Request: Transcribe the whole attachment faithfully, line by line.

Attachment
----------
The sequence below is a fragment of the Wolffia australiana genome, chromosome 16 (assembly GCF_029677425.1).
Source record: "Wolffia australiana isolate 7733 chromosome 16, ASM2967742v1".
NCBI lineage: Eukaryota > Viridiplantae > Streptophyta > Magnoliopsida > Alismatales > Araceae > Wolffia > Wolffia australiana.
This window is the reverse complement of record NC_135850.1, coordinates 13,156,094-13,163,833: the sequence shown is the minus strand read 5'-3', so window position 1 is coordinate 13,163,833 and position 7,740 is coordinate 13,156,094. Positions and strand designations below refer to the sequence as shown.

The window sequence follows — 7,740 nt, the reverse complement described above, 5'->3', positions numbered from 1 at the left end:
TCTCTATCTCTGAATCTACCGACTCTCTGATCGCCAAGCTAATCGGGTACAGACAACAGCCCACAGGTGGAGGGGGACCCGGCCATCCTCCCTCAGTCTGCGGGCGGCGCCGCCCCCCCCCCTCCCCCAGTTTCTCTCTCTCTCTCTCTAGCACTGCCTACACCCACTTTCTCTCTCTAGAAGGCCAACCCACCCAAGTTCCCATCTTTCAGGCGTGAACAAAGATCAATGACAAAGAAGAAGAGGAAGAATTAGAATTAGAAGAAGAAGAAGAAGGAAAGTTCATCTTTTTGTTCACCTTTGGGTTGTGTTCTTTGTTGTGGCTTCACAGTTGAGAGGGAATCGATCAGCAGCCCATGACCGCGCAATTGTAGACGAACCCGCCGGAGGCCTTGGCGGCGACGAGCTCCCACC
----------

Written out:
The sequence below is a fragment of the Wolffia australiana genome, chromosome 16 (assembly GCF_029677425.1).
Source record: "Wolffia australiana isolate 7733 chromosome 16, ASM2967742v1".
NCBI lineage: Eukaryota > Viridiplantae > Streptophyta > Magnoliopsida > Alismatales > Araceae > Wolffia > Wolffia australiana.
This window is the reverse complement of record NC_135850.1, coordinates 13,156,094-13,163,833: the sequence shown is the minus strand read 5'-3', so window position 1 is coordinate 13,163,833 and position 7,740 is coordinate 13,156,094. Positions and strand designations below refer to the sequence as shown.

The window sequence follows — 7,740 nt, the reverse complement described above, 5'->3', positions numbered from 1 at the left end:
TCTCTATCTCTGAATCTACCGACTCTCTGATCGCCAAGCTAATCGGGTACAGACAACAGCCCACAGGTGGAGGGGGACCCGGCCATCCTCCCTCAGTCTGCGGGCGGCGCCGCCCCCCCCCCTCCCCCAGTTTCTCTCTCTCTCTCTCTAGCACTGCCTACACCCACTTTCTCTCTCTAGAAGGCCAACCCACCCAAGTTCCCATCTTTCAGGCGTGAACAAAGATCAATGACAAAGAAGAAGAGGAAGAATTAGAATTAGAAGAAGAAGAAGAAGGAAAGTTCATCTTTTTGTTCACCTTTGGGTTGTGTTCTTTGTTGTGGCTTCACAGTTGAGAGGGAATCGATCAGCAGCCCATGACCGCGCAATTGTAGACGAACCCGCCGGAGGCCTTGGCGGCGACGAGCTCCCACC